Parent's Depression: Link to Child's Asthma?

Posted on March 15, 2016

Photo: flickr

Studies have shown that children with asthma are at higher risk for depression. Research also has shown an association between a parent or caregiver's depression and worsening symptoms in an asthmatic child. Now researchers at the University at Buffalo and the University of Texas, Dallas are exploring this connection further: They are beginning a National Institutes of Health (NIH) study to determine whether treating a depressed caregiver will improve the child's asthma.

A previous pilot study conducted by Brown at UT Southwestern Medical Center saw encouraging results. In that study, children who had been hospitalized with asthma improved when their parents, who screened positive for depression, were treated with antidepressants, even though the child's asthma treatment was not changed.

"When the parents' depression got better, the children's asthma got better," said Miller, the professor of psychiatry and pediatrics in the Jacobs School of Medicine and Biomedical Sciences at UB and also co-founder and director of the Center for Child and Family Asthma Studies at WCHOB (Women & Children's Hospital of Buffalo).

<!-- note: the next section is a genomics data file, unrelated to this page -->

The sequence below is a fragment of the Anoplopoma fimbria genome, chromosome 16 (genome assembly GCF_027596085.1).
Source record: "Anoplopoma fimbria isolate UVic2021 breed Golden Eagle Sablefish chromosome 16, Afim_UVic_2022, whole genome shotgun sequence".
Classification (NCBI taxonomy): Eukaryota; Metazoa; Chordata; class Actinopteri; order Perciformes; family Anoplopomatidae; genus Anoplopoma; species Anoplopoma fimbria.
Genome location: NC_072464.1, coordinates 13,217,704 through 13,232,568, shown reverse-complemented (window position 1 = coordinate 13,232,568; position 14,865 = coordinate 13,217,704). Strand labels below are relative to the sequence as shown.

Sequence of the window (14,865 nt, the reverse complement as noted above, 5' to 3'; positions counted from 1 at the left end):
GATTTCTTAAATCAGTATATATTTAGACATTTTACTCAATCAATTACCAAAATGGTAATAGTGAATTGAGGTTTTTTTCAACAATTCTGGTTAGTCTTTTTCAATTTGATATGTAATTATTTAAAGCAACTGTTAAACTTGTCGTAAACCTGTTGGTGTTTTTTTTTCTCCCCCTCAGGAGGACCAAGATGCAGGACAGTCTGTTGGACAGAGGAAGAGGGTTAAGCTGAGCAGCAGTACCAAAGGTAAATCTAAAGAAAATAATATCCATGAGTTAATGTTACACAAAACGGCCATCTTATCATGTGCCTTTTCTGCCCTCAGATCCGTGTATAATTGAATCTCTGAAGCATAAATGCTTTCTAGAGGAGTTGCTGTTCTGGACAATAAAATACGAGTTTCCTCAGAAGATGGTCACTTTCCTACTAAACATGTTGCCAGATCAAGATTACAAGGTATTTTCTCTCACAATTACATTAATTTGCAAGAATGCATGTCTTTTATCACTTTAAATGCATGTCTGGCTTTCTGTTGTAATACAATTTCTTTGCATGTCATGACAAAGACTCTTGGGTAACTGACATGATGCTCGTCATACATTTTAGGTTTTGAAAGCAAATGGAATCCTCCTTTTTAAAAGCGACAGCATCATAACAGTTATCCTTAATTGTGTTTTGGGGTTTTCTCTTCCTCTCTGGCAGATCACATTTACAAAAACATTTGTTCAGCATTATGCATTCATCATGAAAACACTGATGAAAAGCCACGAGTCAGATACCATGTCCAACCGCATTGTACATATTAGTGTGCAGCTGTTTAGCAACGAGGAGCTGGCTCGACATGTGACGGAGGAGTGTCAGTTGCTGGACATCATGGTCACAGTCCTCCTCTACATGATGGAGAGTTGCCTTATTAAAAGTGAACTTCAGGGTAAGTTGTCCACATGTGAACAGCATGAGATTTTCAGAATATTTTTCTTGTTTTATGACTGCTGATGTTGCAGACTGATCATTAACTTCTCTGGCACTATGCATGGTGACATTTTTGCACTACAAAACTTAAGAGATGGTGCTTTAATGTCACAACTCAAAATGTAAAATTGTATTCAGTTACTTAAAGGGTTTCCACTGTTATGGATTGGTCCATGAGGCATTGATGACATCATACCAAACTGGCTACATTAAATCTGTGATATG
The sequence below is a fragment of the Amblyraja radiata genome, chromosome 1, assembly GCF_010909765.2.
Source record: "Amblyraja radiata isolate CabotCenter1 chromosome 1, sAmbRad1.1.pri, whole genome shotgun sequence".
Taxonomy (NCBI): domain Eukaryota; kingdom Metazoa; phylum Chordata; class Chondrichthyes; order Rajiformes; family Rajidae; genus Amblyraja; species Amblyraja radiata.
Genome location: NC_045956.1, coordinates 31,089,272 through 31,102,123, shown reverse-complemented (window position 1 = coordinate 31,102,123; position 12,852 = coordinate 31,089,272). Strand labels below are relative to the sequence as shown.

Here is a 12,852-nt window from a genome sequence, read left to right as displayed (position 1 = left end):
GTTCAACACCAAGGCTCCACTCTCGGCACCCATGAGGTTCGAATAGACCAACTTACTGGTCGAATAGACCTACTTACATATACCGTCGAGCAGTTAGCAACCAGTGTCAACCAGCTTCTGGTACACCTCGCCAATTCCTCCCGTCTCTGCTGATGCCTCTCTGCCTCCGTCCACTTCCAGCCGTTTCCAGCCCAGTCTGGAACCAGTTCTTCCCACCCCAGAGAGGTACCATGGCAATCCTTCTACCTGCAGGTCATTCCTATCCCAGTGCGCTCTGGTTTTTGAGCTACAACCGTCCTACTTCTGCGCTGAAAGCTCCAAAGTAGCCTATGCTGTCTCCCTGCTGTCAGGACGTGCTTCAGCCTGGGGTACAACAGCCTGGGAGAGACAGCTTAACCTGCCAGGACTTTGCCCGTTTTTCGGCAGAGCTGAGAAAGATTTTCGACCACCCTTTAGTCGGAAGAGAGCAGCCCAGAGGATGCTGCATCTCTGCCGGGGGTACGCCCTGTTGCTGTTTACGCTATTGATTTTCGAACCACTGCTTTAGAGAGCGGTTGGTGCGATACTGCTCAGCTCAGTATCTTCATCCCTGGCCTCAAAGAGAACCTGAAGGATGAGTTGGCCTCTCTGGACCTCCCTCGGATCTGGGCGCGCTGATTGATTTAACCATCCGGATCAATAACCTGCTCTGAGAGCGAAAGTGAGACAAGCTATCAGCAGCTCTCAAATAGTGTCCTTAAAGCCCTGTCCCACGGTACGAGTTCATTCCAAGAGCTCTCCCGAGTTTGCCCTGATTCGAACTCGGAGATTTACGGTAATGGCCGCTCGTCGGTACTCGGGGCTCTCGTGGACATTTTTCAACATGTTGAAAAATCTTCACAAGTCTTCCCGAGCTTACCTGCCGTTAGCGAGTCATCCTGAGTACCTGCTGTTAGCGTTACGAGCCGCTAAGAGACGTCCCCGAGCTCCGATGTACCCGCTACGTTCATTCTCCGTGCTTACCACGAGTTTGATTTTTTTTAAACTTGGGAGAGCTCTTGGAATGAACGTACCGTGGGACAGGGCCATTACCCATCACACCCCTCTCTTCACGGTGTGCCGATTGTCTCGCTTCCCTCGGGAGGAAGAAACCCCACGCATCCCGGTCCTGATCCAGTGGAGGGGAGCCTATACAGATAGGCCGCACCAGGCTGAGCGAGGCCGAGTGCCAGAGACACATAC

The purpose of the current study is to confirm these findings and better understand the mechanisms underlying the effect. "If a caregiver is depressed he or she may be less able to carry out the care of a child, especially a fragile child who is vulnerable with illness," Miller explained. "They may not be able to manage the child's medications or get the child to the doctor when necessary."

Category(s):Depression, Health / Illness / Medical Issues, Parenting

Source material from University of Buffalo

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